Canadian Rental Service

Features Business Intelligence
Editorial: March 2013

How can we tell a fad from a trend – or a trend from a “new normal”?


February 22, 2013
By Patrick Flannery


Topics

How can we tell a fad from a trend – or a trend from a “new normal”?

Research
in Motion launched its new BlackBerry smartphone at the SuperBowl
amidst pressure from analysts saying this was the Waterloo Ont.,
company’s last chance to regain relevance in the mobile device market.
It’s hard to believe the once-dominant high-tech giant has come to such
straits. Just three or four years ago I remember trendy young marketing
people at trade shows squealing about the joys of Tweeting on their
BlackBerrys. Having at the time only a boring old cellphone and no solid
idea of what Twitter was, I felt quite the dinosaur. Today, none of
those people would be caught dead within Bluetooth range of a
BlackBerry. They are now only for old corporate fuddy-duddies like me.

One
of the advantages of dinosaur status (aside from the cool tail and back
spikes) is possession of a certain perspective on the shifting sands of
fashion and trend. It is possible, almost, to detect which new things
will excite people for a while then go away, and which stand a chance of
hanging around and perhaps even becoming part of the permanent scenery.

It turns out that substance is important. Even young trade show
squealers are not complete idiots and will eventually come to their
senses and walk away from a product that isn’t working for them. In the
case of BlackBerry, its dismal web page rendering made it useless for
much of what the kids wanted to do on mobile. If a product is all sizzle
and no steak, eventually it will cool off and no one will eat it.
Twitter’s value proposition was not evident at first, but once
newsmakers started using it to broadcast headlines and post links to new
content, it began to deliver real value to busy people in need of a
quick look at their interests. Twitter has some substance to back up its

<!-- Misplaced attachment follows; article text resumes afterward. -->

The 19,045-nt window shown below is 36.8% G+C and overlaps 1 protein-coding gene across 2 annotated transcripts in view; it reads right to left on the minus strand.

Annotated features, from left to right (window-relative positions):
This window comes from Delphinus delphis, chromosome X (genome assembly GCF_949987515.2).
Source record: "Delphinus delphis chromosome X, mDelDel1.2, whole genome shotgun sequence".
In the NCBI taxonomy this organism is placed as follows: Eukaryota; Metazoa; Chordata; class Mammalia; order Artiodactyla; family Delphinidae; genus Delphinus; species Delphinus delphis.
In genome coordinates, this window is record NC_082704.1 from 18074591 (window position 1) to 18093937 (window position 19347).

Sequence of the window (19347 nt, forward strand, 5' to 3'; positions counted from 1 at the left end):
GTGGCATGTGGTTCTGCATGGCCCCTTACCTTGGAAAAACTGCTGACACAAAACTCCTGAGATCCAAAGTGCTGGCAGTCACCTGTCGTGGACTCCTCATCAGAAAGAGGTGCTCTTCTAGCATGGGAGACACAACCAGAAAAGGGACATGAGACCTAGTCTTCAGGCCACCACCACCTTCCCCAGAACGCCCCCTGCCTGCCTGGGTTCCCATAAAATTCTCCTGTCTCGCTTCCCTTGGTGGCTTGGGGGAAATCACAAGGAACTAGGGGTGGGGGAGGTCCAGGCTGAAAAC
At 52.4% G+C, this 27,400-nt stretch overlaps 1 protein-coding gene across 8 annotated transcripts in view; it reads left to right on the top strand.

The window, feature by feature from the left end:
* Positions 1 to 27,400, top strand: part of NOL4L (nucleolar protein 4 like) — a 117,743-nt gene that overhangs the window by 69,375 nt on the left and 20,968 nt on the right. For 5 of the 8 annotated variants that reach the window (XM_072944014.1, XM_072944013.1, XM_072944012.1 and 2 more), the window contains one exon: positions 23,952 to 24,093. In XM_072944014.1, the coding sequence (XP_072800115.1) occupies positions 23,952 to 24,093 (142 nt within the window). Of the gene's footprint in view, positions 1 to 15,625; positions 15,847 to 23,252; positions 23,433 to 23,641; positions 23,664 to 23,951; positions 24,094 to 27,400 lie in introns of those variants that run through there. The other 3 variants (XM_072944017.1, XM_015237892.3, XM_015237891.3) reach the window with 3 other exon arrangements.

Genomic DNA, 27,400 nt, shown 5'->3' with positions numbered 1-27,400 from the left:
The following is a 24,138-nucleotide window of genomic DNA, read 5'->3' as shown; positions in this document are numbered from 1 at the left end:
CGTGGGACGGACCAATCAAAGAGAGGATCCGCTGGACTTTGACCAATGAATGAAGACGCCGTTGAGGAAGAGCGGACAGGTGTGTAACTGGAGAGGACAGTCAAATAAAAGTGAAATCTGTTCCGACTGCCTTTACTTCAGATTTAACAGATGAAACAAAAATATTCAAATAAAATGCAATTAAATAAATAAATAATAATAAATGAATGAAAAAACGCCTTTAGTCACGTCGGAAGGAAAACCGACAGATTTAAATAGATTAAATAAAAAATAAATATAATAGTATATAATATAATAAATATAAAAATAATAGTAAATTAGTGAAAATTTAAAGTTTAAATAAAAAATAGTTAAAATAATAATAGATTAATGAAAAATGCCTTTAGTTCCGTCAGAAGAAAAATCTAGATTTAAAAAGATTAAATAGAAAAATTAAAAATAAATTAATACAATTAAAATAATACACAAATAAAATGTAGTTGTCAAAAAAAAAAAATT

aspiration to become a permanent part of the landscape. “Gangnam Style”
rapper Psy, not so much.

Nowhere is trend and fashion more important
than in the avant garde world of party and event rentals. The party
rental operator must be able to deliver the last thing a bride or event
organizer saw on TV or risk losing the business. Yet, the smart event
rental house remembers the importance of substance, and keeps on hand a
wide selection of the sturdy, the versatile and the tried-and-true.

This
issue’s cover story is an example of a tremendously effective fusion of
these two approaches. Location Gervais is nearly 100 years old – a
Quebec institution that has become event organizers’ go-to place for all
the supplies they need.

Whatever they require, they know they can go to
Gervais and find a solid, dependable product on inventory because
Gervais is built on substance. Luxe Rentals, on the other hand, is not
only caught up with the trends, but also sets the trends with creative,
high-profile event triumphs. Its customers come away with ideas they
didn’t know they had. Now under the same roof, it seems a safe bet that
Location Gervais and Luxe will continue to be a part of the Canadian
rental landscape for some time to come.

Would you consider your operation to be more about style or substance?


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